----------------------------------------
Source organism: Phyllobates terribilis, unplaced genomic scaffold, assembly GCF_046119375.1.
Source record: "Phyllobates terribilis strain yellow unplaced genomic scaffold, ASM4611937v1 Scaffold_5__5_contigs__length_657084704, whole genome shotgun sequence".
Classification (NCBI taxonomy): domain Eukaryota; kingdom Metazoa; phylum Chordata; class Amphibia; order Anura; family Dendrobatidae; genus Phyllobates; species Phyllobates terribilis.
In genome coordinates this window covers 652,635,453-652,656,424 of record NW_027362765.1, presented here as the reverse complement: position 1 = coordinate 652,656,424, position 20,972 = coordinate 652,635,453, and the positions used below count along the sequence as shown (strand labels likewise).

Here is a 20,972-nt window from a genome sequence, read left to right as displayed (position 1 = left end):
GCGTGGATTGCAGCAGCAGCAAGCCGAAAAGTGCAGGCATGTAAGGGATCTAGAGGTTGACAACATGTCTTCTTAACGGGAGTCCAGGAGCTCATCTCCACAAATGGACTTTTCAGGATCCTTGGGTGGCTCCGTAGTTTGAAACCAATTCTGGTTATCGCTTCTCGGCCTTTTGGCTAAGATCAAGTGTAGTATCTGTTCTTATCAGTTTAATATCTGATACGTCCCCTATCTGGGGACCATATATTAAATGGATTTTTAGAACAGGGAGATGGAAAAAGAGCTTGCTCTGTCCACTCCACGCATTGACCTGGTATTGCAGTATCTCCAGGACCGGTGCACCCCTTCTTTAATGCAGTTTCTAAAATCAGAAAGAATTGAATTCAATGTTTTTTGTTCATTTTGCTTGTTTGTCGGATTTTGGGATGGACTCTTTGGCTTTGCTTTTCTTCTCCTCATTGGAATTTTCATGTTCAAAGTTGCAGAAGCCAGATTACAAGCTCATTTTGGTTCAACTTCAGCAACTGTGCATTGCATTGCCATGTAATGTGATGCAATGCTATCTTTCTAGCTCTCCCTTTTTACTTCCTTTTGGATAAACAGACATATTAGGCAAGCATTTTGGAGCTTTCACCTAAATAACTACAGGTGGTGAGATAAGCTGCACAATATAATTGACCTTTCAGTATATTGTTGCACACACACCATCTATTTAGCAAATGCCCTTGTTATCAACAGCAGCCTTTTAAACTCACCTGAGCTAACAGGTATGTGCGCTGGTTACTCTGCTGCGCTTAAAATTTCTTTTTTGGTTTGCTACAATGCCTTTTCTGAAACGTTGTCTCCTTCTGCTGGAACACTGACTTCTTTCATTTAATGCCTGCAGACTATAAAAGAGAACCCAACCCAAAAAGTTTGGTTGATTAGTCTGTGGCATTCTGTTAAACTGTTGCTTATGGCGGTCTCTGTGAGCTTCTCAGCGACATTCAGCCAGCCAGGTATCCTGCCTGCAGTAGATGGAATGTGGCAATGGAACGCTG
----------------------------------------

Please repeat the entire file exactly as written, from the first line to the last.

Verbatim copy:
Source organism: Phyllobates terribilis, unplaced genomic scaffold, assembly GCF_046119375.1.
Source record: "Phyllobates terribilis strain yellow unplaced genomic scaffold, ASM4611937v1 Scaffold_5__5_contigs__length_657084704, whole genome shotgun sequence".
Classification (NCBI taxonomy): domain Eukaryota; kingdom Metazoa; phylum Chordata; class Amphibia; order Anura; family Dendrobatidae; genus Phyllobates; species Phyllobates terribilis.
In genome coordinates this window covers 652,635,453-652,656,424 of record NW_027362765.1, presented here as the reverse complement: position 1 = coordinate 652,656,424, position 20,972 = coordinate 652,635,453, and the positions used below count along the sequence as shown (strand labels likewise).

Here is a 20,972-nt window from a genome sequence, read left to right as displayed (position 1 = left end):
GCGTGGATTGCAGCAGCAGCAAGCCGAAAAGTGCAGGCATGTAAGGGATCTAGAGGTTGACAACATGTCTTCTTAACGGGAGTCCAGGAGCTCATCTCCACAAATGGACTTTTCAGGATCCTTGGGTGGCTCCGTAGTTTGAAACCAATTCTGGTTATCGCTTCTCGGCCTTTTGGCTAAGATCAAGTGTAGTATCTGTTCTTATCAGTTTAATATCTGATACGTCCCCTATCTGGGGACCATATATTAAATGGATTTTTAGAACAGGGAGATGGAAAAAGAGCTTGCTCTGTCCACTCCACGCATTGACCTGGTATTGCAGTATCTCCAGGACCGGTGCACCCCTTCTTTAATGCAGTTTCTAAAATCAGAAAGAATTGAATTCAATGTTTTTTGTTCATTTTGCTTGTTTGTCGGATTTTGGGATGGACTCTTTGGCTTTGCTTTTCTTCTCCTCATTGGAATTTTCATGTTCAAAGTTGCAGAAGCCAGATTACAAGCTCATTTTGGTTCAACTTCAGCAACTGTGCATTGCATTGCCATGTAATGTGATGCAATGCTATCTTTCTAGCTCTCCCTTTTTACTTCCTTTTGGATAAACAGACATATTAGGCAAGCATTTTGGAGCTTTCACCTAAATAACTACAGGTGGTGAGATAAGCTGCACAATATAATTGACCTTTCAGTATATTGTTGCACACACACCATCTATTTAGCAAATGCCCTTGTTATCAACAGCAGCCTTTTAAACTCACCTGAGCTAACAGGTATGTGCGCTGGTTACTCTGCTGCGCTTAAAATTTCTTTTTTGGTTTGCTACAATGCCTTTTCTGAAACGTTGTCTCCTTCTGCTGGAACACTGACTTCTTTCATTTAATGCCTGCAGACTATAAAAGAGAACCCAACCCAAAAAGTTTGGTTGATTAGTCTGTGGCATTCTGTTAAACTGTTGCTTATGGCGGTCTCTGTGAGCTTCTCAGCGACATTCAGCCAGCCAGGTATCCTGCCTGCAGTAGATGGAATGTGGCAATGGAACGCTG